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Dying man, others testify in alleged $30M fraud

Associated Press Published: November 14, 2012

PROVIDENCE, R.I. (AP) — A man who was once told he had three months to live testified in federal court Wednesday that he knew nothing about accounts opened in his name by a Rhode Island estate planner and one of his employees, who are accused of fraudulently making more than $30 million by opening similar accounts in the names of terminally ill people.

Lawyer Joseph Caramadre and his employee, Raymour Radhakrishnan, are charged with dozens of counts, including wire and mail fraud, identify theft, conspiracy and money laundering. Caramadre is also charged with witness tampering. They ran a business in which they took out variable annuities and so-called death-put bonds, both of which offer a benefit if the owner dies.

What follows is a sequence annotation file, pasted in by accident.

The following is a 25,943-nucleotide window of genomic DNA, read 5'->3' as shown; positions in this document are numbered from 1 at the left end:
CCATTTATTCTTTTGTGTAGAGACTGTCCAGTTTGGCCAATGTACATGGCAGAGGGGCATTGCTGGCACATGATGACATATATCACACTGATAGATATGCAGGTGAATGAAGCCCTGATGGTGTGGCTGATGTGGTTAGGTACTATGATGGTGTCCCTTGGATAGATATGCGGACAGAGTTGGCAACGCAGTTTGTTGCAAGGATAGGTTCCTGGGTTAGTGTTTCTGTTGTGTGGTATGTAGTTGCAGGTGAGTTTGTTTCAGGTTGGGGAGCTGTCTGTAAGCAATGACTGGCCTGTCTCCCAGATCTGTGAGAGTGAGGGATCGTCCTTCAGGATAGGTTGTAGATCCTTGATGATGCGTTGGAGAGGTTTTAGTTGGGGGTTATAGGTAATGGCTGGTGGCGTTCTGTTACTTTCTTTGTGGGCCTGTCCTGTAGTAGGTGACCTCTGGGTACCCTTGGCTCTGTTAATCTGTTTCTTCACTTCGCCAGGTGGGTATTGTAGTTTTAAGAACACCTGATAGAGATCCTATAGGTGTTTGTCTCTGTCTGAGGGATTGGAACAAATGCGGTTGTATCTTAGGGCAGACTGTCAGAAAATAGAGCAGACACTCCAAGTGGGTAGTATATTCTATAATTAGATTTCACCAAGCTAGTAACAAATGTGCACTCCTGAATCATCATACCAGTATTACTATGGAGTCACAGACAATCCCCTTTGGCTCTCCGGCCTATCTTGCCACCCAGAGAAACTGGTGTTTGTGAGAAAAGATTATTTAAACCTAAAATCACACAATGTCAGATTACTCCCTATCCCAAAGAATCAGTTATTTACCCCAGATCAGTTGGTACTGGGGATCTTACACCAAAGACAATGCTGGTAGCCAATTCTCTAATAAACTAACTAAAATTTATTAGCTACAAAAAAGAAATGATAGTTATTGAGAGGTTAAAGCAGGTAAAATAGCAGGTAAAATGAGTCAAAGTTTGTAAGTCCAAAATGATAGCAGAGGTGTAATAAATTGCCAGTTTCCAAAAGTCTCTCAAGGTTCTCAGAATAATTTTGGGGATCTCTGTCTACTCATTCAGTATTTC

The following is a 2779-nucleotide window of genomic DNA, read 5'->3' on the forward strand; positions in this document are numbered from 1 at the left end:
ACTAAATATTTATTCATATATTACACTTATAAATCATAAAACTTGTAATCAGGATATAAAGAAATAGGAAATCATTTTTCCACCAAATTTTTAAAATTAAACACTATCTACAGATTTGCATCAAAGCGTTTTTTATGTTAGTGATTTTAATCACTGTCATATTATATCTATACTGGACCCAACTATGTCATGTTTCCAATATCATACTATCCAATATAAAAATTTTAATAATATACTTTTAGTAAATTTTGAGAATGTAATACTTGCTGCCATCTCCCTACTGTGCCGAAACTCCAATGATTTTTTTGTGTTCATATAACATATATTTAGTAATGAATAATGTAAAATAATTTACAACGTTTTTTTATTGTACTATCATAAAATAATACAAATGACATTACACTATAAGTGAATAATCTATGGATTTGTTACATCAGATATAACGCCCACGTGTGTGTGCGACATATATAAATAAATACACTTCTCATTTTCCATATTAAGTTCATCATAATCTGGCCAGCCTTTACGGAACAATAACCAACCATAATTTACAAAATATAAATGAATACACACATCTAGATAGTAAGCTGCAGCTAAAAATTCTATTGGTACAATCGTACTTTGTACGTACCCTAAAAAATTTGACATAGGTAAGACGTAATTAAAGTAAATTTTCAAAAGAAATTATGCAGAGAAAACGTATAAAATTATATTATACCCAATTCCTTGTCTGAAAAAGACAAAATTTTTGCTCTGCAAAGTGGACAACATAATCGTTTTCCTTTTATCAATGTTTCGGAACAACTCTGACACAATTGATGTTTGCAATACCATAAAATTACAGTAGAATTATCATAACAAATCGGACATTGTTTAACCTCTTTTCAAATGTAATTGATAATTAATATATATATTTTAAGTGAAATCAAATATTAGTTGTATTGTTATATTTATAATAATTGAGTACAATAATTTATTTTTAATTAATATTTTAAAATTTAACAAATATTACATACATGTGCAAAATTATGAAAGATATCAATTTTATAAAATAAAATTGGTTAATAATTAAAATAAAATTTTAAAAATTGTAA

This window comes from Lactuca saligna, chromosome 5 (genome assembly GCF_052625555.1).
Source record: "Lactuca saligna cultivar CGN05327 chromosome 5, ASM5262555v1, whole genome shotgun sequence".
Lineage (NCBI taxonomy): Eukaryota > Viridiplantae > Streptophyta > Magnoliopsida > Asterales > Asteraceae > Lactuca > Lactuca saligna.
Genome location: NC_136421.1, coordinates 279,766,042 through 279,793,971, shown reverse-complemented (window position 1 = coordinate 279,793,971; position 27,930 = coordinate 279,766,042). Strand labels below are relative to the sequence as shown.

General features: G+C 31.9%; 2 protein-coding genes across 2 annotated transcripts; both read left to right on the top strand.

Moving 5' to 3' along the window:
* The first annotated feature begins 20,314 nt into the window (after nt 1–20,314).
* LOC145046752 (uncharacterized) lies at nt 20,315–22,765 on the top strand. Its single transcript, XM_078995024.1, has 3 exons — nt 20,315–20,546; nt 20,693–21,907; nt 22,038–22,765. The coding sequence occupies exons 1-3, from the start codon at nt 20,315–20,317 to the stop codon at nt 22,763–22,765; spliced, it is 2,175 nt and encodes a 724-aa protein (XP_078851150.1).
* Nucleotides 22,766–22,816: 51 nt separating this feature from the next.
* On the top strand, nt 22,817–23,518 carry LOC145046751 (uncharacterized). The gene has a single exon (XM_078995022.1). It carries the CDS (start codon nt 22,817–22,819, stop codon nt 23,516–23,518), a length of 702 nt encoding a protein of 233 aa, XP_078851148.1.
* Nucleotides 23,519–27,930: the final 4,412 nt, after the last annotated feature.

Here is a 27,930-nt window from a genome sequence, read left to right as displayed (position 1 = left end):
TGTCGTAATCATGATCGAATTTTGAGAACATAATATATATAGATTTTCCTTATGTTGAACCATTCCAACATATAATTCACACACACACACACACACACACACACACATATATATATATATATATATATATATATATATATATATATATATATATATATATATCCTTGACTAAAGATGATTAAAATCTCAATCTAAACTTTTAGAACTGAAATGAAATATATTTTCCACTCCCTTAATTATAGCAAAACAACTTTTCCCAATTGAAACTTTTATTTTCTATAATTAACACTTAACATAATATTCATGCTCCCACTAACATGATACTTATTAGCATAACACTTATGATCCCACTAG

Edwin Rodriguez, 35, of Warwick, testified that he met Radhakrishnan in early 2008, when he was in hospice care. He was sick with osteomyelitis and had been told he had three months to live. A nurse who cared for him told him there was a generous person who was giving out money to people like him, Rodriguez said. About a month later, he met with Radhakrishnan.

During the meeting, he said, Radhakrishnan gave him a check for $2,000. Rodriguez said Radhakrishnan also asked him to sign several blank documents, which he said Radhakrishnan told him were to show the benefactor that he had received the money.

The documents were used to open accounts with Caramadre and another person, something Rodriguez said he knew nothing about. He testified that one of the documents included several pieces of incorrect information, including that Rodriguez had more than $50,000 available for option trading, that he had six to nine years of investment experience and extensive investment knowledge and that he had no dependents.

Caramadre's lawyer asked if Caramadre was at any of the meetings with Radhakrishnan, and Rodriguez said no. Radhakrishnan, who is representing himself, pointed out that Rodriguez chose to sign the documents, and that the forms bear words such as "Limited Trading Authorization" and "account co-owner," which Rodriguez acknowledged was true.

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